President Donald Trump can recognize individuals for contributions to the arts and humanities, to science and technology and for other gifts to American society, but the Medal of Honor is one of the only awards he gives out regularly, recognizing military members living or dead for acts of bravery against an enemy.
Trump on Wednesday will present his eighth Medal of Honor, this time to the family of Army Staff Sgt. Travis Atkins, who gave his life in 2007 to save fellow soldiers from an Iraqi suicide bomber.
The president speaks highly of medal recipients. He recounts for White House guests the details of the heroic acts for which the recipients are being recognized and, at times speaks, of them using language that suggests he could not have matched their bravery.
“America is the greatest force for peace, justice and freedom the world has ever known because of you and people like you,” Trump said at the October ceremony for retired Marine Sgt. Maj. John Canley , the most recent medal recipient. “There are very few. There are very few. Brave people, but very, very few like you, John.”
The 80-year-old Canley’s heroism during the Vietnam War included twice scaling a hospital wall in view of the enemy to help extract wounded Marines.
At an earlier ceremony, Trump said Medal of Honor recipients are a godsend.
“Our nation is rich with blessings, but our greatest blessings of all are the patriots like John and all of you that just stood, and, frankly, many of the people in this room — I exclude myself, and a few of the politicians, who, like John, carry our freedom on their shoulders, march into the face of evil, and fight to their very last breath so that we can live in freedom, and safety, and peace,” he said before presenting the medal to the widow of John A. Chapman. The Air Force sergeant was critically wounded and died in 2002 while trying to rescue a Navy SEAL in Afghanistan.
Trump asked past Medal of Honor recipients attending the August 2018 event to stand and be recognized.
The first seven medals he awarded recognized gallantry during World War II, Vietnam and war in Afghanistan, including two posthumous awards. Wednesday’s award will be the first Trump gives to a service member who fought in Iraq.
Presidents often get credit for putting the medal and its familiar blue ribbon on living recipients, but they have little say in who ultimately gets them.
The process takes years, including strict time limits for making an initial recommendation and awarding the medal itself, and can vary depending upon the circumstances of each case. Cases work their way up the chain of command at the Pentagon to the service secretary and defense secretary. Both have authority to disapprove of a recommendation.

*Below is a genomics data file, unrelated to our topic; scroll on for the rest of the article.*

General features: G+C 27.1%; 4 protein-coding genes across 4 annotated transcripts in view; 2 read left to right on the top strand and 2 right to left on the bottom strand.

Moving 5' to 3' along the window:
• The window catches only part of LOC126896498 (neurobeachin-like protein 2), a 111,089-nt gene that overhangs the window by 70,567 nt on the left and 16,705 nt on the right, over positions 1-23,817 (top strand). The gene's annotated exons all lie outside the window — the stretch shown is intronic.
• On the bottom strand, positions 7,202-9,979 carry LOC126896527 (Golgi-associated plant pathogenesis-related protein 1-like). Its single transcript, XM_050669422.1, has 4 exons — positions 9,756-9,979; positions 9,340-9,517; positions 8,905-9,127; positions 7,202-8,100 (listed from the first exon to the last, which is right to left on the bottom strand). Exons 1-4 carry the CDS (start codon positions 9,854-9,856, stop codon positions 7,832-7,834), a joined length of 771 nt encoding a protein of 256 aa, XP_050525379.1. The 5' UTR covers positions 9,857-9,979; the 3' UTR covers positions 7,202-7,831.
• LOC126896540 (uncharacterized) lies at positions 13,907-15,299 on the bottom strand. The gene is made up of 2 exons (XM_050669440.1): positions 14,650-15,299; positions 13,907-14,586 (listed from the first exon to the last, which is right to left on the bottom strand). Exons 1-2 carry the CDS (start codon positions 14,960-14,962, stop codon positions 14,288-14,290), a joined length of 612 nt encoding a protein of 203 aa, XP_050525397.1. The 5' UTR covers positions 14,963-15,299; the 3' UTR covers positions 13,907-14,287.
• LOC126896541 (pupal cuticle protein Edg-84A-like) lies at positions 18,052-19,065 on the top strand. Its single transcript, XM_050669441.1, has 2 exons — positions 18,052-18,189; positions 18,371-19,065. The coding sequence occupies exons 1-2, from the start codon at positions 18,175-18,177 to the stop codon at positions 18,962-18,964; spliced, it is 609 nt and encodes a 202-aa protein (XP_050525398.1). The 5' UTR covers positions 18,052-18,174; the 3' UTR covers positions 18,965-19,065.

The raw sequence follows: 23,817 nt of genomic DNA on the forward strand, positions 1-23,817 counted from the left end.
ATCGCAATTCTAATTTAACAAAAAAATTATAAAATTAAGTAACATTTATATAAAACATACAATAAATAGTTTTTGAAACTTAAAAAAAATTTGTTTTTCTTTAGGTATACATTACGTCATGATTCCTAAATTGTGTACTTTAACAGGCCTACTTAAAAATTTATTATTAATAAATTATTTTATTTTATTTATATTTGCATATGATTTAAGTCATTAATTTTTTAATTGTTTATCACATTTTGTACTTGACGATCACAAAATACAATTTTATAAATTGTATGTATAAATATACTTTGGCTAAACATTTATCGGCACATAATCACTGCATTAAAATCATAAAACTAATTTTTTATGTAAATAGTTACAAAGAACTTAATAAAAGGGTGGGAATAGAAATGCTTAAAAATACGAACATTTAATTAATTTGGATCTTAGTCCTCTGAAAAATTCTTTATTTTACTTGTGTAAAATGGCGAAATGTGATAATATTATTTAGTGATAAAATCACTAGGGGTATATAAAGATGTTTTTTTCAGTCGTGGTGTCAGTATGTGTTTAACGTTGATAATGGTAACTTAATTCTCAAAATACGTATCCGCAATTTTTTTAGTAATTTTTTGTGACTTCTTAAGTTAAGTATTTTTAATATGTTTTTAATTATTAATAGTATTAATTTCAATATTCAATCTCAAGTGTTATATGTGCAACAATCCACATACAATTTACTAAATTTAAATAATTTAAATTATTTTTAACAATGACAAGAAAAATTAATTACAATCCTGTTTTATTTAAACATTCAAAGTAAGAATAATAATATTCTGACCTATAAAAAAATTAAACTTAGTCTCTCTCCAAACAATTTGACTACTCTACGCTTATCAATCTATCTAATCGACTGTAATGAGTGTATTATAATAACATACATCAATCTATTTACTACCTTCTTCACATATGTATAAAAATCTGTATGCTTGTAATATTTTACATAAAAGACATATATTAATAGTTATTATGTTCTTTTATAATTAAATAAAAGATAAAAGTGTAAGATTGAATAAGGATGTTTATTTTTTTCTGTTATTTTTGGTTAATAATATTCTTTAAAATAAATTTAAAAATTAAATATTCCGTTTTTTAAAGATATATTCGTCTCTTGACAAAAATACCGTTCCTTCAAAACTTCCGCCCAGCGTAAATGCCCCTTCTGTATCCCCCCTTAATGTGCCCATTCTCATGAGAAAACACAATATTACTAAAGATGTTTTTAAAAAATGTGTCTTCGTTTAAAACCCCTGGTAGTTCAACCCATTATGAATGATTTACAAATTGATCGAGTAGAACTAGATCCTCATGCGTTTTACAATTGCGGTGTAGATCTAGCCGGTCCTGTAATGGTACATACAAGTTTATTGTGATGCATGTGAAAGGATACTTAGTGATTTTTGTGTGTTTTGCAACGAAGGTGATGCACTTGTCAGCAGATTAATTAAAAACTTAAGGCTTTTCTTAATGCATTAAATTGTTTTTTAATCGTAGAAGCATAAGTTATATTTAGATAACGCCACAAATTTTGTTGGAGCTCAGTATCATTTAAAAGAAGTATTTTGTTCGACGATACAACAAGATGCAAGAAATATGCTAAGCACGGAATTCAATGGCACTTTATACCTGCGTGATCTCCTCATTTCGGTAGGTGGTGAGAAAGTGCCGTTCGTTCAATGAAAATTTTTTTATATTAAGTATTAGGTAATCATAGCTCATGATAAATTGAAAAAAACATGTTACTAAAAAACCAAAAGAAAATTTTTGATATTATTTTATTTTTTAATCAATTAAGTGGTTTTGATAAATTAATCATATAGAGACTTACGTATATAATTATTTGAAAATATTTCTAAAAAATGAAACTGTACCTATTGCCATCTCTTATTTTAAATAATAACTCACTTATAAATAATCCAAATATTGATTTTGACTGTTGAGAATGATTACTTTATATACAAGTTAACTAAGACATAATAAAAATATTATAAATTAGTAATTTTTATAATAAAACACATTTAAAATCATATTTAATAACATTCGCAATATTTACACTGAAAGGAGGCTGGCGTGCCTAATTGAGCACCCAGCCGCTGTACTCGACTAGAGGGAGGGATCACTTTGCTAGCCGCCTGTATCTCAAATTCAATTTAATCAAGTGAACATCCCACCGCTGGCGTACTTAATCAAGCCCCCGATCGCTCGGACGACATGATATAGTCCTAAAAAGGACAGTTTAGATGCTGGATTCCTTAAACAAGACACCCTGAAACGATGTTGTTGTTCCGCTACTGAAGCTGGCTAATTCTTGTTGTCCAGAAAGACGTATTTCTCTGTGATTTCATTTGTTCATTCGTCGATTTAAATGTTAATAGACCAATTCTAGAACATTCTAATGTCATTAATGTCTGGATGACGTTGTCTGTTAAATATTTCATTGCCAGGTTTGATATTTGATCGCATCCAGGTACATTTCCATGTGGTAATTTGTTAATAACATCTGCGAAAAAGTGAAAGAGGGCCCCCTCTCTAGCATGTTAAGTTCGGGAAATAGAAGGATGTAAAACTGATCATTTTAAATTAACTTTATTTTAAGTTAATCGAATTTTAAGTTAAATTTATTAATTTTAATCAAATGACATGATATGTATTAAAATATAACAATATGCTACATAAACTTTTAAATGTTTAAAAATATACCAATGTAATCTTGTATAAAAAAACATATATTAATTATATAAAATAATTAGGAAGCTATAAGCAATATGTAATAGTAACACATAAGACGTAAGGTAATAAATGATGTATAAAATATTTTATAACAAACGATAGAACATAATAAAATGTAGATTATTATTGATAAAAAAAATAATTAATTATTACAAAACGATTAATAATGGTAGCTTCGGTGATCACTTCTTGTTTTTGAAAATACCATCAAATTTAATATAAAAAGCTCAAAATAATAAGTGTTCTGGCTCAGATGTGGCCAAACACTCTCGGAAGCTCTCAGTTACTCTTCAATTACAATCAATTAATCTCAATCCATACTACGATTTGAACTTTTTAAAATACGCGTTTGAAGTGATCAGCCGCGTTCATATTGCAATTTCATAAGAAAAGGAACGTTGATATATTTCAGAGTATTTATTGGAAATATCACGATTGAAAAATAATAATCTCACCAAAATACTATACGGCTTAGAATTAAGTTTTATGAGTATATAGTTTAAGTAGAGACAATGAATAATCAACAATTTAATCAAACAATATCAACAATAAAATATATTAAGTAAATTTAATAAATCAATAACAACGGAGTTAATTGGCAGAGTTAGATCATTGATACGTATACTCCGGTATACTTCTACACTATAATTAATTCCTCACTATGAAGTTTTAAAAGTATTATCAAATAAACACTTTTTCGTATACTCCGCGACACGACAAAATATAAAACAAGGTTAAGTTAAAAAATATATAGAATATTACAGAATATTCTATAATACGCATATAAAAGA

Once the defense secretary signs off, the president — as commander in chief — has final say. Exceptions sometimes are made, as in the case of Canley, who personally saved more than 20 Marines during combat in one of the Vietnam War’s longest and bloodiest battles.
But as years stretched into decades, some of the Marines who fought alongside Canley pushed for the Oxnard, California, resident to receive the medal. After reviewing the case, then-Defense Secretary Jim Mattis agreed in December 2017 that Canley deserved the honor. Trump then signed legislation waiving the time limit on awarding the medal.
“To me, it wasn’t really about me,” Canley said in a telephone interview. “It was about those young Marines that I had the pleasure of leading in combat.”
Some 3,522 people have received the Medal of Honor since President Abraham Lincoln awarded the first one in 1863, during the Civil War, according to the Congressional Medal of Honor Society. Canley is one of 72 living recipients.
The first awards Trump presented after taking office in 2017 went to first responders who were injured when a gunman fired on lawmakers at baseball practice, critically wounding Rep. Steve Scalise, R-La. No arts or humanities medals have been handed out since September 2016, when Barack Obama was president. No science medals have been given since May 2016.
In place of Atkins, his son, Trevor, and his parents will represent him on Wednesday. Atkins was initially awarded the Distinguished Service Cross, but it was upgraded to a Medal of Honor following a Defense Department review.
Atkins, 31, of Bozeman, Montana, was trying to subdue the suspected insurgent in June 2007 when he realized the man was attempting to detonate a bomb strapped to his body. Atkins then covered the bomber’s body with his in a selfless act that officials said saved three soldiers.
Atkins belonged to the 10th Mountain Division based out of Fort Drum, New York. He was on his second tour of duty in Iraq and overseeing a 15-soldier squad at the time of his June 2007 death, one month after he was promoted to staff sergeant. He first deployed to Iraq in 2003 and was later honorably discharged as a sergeant. He re-enlisted in the Army in 2005 after attending the University of Montana and was sent back to Iraq in 2006.
“When Staff Sergeant Atkins faced the unenviable choice of being a survivor or a hero, he chose the latter,” said Sherman Gillums Jr., chief advocacy officer for AMVETS, a veterans service organization. “His actions, while costing him his life, gave new life to those he’d saved and will forever be embodied by the Medal of Honor.”
Source: The Associated Press